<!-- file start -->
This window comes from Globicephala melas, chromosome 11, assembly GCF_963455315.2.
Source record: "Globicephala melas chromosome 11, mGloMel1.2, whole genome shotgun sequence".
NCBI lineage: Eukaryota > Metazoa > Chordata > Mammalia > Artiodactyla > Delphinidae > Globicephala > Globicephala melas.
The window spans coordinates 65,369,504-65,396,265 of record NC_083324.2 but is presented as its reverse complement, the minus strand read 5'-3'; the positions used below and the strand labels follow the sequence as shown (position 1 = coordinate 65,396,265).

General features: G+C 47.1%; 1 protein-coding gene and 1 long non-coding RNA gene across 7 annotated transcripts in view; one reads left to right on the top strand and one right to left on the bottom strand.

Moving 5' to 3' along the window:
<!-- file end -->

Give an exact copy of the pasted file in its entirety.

This window comes from Globicephala melas, chromosome 11, assembly GCF_963455315.2.
Source record: "Globicephala melas chromosome 11, mGloMel1.2, whole genome shotgun sequence".
NCBI lineage: Eukaryota > Metazoa > Chordata > Mammalia > Artiodactyla > Delphinidae > Globicephala > Globicephala melas.
The window spans coordinates 65,369,504-65,396,265 of record NC_083324.2 but is presented as its reverse complement, the minus strand read 5'-3'; the positions used below and the strand labels follow the sequence as shown (position 1 = coordinate 65,396,265).

General features: G+C 47.1%; 1 protein-coding gene and 1 long non-coding RNA gene across 7 annotated transcripts in view; one reads left to right on the top strand and one right to left on the bottom strand.

Moving 5' to 3' along the window: